Story here.

I for one really wish the media would stop giving so much attention to the money-sucking manipulators like Paul Watson, and pay more attention to issues of sustainable resource management.

Steet hockey Janet

Saturday, April 12th, 2008

Today the teachers from several schools in our school division, including PACI where Janet works, held a street hockey tournament. Jennifer, Fiona and I took advantage of the beautiful weather to walk down to where the action was. We timed it right, getting there for the game that PACI won – an exciting sudden-death overtime win. Janet got an assist on the winning goal (a hard shot hit her butt and one of her team-mates drilled the rebounded ball past a distracted goalie).

Anything that Janet does, she does full-bore. She didn’t let the fact that hockey wasn’t part of her English past stop her. She’s going to be feeling the effects for a couple of days at least.

I managed to get a couple of pictures, and Jennifer snapped a few more. Unfortunately we had to shoot into the sun so the lighting is lousy.

Janet digging for the ball

Janet the hockey player

Biocentrism vs. Anthropocentrism vs. another Centre

Friday, April 11th, 2008

I thought that Barbara Kay’s opinion piece in the National Post a couple of days ago made some good points about the biocentric view – placing nature at the centre – held by people like Paul Watson of the Sea Shepherd Conservation Society. Watson apparently thinks that the earth’s population should be capped at 1 billion people (a reduction of more than 5 billion).

Some of the reader comments following the article at the above link argue for an athropocentric view – where humans are at the centre.

Meanwhile Psalm 24:1 talks about another Centre.

Reduce the highway carnage – hunt deer

Monday, April 7th, 2008

A few days ago the StarPhoenix had an opinion piece complaining about the deer carcasses littering the ditches along the highway south of Saskatoon …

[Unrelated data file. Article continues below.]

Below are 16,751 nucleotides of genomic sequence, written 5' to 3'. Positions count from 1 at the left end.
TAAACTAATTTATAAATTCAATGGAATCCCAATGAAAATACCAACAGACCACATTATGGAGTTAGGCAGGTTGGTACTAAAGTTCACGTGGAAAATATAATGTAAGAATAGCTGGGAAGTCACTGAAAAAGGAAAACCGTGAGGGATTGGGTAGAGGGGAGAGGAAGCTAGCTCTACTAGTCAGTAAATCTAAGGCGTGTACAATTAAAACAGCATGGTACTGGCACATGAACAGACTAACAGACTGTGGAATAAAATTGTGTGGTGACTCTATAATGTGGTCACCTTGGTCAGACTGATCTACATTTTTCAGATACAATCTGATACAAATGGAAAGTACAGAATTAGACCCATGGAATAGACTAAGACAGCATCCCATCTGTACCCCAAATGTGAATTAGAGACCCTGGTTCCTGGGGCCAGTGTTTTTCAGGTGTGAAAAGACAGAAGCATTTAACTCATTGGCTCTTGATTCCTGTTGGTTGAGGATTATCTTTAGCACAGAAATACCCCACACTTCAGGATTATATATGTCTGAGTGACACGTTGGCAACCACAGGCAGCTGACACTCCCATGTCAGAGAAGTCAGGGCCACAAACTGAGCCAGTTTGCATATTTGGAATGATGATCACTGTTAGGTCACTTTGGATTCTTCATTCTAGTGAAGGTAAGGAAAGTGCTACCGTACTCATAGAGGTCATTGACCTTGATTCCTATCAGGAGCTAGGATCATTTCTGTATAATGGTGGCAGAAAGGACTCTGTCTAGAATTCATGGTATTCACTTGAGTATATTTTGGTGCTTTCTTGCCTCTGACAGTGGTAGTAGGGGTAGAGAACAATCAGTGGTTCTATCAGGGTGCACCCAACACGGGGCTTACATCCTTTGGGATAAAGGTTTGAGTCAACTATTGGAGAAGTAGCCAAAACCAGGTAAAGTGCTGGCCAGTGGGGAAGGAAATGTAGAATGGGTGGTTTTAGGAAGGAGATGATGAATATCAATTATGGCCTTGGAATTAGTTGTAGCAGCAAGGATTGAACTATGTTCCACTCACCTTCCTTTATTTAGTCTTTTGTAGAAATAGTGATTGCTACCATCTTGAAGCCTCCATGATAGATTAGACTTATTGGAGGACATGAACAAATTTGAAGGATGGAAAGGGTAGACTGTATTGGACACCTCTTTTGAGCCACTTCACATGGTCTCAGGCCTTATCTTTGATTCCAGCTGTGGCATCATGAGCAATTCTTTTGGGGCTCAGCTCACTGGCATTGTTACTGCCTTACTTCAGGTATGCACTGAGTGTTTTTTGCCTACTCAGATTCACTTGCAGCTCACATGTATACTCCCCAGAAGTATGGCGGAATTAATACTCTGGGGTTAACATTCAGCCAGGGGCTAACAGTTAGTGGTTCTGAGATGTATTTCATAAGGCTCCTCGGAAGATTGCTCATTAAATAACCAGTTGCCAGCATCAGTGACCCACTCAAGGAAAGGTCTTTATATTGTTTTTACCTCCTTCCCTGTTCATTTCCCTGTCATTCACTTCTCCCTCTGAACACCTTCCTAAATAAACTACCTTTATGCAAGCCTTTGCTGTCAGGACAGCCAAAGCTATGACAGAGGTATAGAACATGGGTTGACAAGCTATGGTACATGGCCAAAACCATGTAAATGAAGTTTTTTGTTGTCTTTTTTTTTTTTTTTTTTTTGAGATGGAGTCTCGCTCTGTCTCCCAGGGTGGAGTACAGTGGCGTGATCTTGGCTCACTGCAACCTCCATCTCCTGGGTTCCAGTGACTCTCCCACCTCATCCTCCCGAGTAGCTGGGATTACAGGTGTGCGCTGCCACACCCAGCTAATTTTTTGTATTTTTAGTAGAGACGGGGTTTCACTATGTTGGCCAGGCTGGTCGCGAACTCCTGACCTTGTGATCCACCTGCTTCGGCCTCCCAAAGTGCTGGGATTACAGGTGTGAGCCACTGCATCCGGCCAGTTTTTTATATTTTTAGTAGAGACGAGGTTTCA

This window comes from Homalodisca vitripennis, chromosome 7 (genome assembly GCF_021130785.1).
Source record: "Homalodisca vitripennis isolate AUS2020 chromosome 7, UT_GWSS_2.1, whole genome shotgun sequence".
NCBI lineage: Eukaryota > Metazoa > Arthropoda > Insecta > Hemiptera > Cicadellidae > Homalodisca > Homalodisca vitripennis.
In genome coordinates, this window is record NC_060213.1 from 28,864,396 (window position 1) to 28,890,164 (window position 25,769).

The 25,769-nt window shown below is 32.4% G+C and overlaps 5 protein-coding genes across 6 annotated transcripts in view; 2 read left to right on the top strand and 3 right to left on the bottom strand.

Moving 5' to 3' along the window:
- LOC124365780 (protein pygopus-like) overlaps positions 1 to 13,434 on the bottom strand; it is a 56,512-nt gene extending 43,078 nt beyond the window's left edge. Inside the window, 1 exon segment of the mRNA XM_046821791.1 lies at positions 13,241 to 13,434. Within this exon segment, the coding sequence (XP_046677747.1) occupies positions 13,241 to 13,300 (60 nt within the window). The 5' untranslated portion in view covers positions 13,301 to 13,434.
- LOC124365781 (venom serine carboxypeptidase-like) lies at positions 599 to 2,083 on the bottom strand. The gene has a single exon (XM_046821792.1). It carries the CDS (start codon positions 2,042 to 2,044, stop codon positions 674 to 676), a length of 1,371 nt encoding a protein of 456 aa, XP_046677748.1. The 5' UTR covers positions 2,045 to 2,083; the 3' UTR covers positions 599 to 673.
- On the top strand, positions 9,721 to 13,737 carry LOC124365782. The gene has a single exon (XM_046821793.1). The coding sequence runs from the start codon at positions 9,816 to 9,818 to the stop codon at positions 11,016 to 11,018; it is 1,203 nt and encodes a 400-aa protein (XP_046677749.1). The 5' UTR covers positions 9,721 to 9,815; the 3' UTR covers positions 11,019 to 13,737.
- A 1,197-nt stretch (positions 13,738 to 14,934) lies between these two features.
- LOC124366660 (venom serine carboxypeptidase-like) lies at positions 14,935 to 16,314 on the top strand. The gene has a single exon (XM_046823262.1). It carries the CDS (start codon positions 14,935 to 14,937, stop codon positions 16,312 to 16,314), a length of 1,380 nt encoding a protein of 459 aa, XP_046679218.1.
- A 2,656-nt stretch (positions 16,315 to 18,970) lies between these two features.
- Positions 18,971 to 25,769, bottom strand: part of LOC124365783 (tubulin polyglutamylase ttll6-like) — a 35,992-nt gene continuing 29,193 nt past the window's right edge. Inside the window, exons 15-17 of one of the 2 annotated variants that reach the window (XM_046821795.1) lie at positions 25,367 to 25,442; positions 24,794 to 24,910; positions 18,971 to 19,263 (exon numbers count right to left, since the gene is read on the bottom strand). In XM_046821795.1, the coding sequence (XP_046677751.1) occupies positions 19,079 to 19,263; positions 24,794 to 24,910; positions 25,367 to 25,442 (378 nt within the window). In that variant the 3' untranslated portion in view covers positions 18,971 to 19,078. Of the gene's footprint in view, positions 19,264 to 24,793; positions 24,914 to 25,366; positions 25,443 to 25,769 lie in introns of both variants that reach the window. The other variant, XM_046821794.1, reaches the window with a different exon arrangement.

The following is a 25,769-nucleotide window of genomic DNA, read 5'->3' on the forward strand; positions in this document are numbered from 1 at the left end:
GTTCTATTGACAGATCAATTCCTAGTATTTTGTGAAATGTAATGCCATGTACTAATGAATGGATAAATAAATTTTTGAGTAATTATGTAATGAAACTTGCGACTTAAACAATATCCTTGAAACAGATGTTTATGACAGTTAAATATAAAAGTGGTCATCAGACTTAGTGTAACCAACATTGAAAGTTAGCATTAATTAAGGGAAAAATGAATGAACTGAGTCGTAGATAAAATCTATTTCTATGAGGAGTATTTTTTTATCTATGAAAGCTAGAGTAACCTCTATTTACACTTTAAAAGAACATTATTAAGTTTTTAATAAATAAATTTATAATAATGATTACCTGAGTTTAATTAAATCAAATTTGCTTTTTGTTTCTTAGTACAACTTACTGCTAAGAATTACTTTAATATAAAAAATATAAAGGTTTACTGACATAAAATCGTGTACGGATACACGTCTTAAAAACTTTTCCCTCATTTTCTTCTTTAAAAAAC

… the carcasses likely are deer struck by vehicles this winter and then covered by snow. It’s the job of Highways crews to clear them away as soon as possible, he says, but along with the spring thaw that exposes the high-speed carnage comes higher priorities such as clearing culverts for the runoff and filling potholes to keep the roadways safe.

Although I certainly understand the department’s priorities, it’s the case in Saskatchewan that thousands of deer are struck and killed by vehicles every year, especially during the peak rut around snowy late November. That means there are thousands of rotting carcasses now coming to light across this province, with no one to remove them.

And with the government promising money to keep those Highways crews at their busiest ever, I wonder if the well-fed crows and piles of bones will become a permanent fixture in our newly “have” province. The “Old West” look of it holds no appeal to me. It’s a lousy visual and not much of a tourism draw. Surely we can afford to contract some people to remove these dead animals regularly instead of leaving it to pothole fillers and culvert cleaners to do when they have some down time.

What strikes me as odd is that there is no mention of the root of the problem, namely the fact that the number of hunters in Saskatchewan is at an all-time low, coinciding with an extremely high deer population after several mild winters.

If more people hunted, there wouldn’t be as many unsightly carcasses littering the ditches, there would be less damage to people’s cars, and people would be eating more lean venison and less fatty beef.

Of course suggesting that more tax dollars be spent contracting people to pick up the carcasses is a much easier sell.

Images of Saskatchewan

Thursday, April 3rd, 2008

For those whose view of Saskatchewan has been formed from driving through on the Trans-Canada Highway, an idea of our province’s diversity can be obtained at Virtual Saskatchewan’s Images of Saskatchewan page.

Gem Lakes

Hike to Grey Owl's cabin